Eleven-year-old Elsie Mae lives for her summers spent with her grandparents on Honey Island in the Okefenokee Swamp—so when the swamp is threatened by a developer, she decides to do something to save the most beautiful place on Earth.
The canal project is only part of the drama in this Depression-era tale. A hog thief, a Bible-thumping cousin, and a dog that cannot seem to stay out of trouble all conspire to make this the most exciting and problem-filled summer ever. But Elsie Mae is so focused on making a name for herself that she neglects to consider how her actions will affect those around her. She seems to create more problems than she solves. Is this the fall her cousin warned would follow her pride? Or are the complications really just blessings in disguise? Gators, huckleberry pie, and sweet tea on the porch are all part of the swamper way of life. Elsie Mae is spunky, headstrong, and kind, but she also has moments of jealousy and recklessness. The mystery surrounding the hog thefts falls flat, but the distinctive setting, the intriguing characters, and the glimpse at a culture that is unfamiliar to most are enough to carry it through. Elsie Mae narrates, and characters’ dialogue is rendered in a broad dialect. Absence of racial markers implies that they are white. A historical note explains the actual events surrounding the Georgia swamp’s protection.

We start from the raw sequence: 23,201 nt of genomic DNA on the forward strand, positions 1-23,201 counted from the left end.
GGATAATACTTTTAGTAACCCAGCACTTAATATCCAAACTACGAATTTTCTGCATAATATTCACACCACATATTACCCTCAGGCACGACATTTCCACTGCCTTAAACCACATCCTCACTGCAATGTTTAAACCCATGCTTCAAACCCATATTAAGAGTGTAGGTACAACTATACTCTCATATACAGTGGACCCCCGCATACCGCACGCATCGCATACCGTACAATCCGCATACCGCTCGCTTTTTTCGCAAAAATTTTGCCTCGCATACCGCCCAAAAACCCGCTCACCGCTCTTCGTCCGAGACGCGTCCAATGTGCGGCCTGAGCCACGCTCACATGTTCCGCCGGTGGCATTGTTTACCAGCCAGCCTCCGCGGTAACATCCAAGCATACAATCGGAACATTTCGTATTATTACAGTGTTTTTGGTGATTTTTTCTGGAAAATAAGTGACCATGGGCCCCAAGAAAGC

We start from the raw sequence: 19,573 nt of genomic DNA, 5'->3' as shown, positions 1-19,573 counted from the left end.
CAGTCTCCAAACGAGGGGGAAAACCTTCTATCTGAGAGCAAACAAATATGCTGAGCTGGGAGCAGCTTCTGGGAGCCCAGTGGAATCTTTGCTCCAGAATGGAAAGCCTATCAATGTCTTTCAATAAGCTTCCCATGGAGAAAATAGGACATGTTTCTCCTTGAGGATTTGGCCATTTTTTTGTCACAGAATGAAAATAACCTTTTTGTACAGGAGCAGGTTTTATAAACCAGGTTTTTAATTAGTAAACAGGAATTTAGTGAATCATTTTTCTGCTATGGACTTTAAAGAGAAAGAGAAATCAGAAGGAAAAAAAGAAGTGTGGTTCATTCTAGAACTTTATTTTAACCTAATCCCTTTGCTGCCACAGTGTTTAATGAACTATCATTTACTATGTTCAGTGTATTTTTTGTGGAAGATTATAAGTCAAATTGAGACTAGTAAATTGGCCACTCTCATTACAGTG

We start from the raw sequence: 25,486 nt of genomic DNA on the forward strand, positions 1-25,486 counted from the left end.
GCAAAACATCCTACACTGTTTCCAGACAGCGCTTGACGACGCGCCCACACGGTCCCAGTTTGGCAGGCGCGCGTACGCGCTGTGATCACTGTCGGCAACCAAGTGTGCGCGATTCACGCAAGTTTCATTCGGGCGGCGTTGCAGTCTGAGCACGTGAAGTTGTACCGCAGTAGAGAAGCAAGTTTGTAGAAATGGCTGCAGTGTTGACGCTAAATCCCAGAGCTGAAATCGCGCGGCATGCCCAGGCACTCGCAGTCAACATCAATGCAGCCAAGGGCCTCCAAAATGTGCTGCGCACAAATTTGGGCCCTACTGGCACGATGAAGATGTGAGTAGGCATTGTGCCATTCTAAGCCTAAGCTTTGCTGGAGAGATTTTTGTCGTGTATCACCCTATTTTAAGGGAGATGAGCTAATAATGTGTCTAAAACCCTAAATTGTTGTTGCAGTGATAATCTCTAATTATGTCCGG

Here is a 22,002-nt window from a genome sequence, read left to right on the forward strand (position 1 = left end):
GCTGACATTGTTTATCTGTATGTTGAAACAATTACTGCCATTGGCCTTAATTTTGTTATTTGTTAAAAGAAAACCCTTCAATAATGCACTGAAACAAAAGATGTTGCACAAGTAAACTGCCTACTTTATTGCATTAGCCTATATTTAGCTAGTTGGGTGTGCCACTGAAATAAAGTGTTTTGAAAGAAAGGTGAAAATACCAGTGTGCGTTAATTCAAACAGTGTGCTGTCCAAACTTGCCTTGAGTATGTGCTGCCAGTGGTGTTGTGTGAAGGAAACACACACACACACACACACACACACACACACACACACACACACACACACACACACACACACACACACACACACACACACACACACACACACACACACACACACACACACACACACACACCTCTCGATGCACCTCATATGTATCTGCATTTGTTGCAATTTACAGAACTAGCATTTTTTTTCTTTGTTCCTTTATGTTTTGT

Swamp magic. (Historical fiction. 9-12)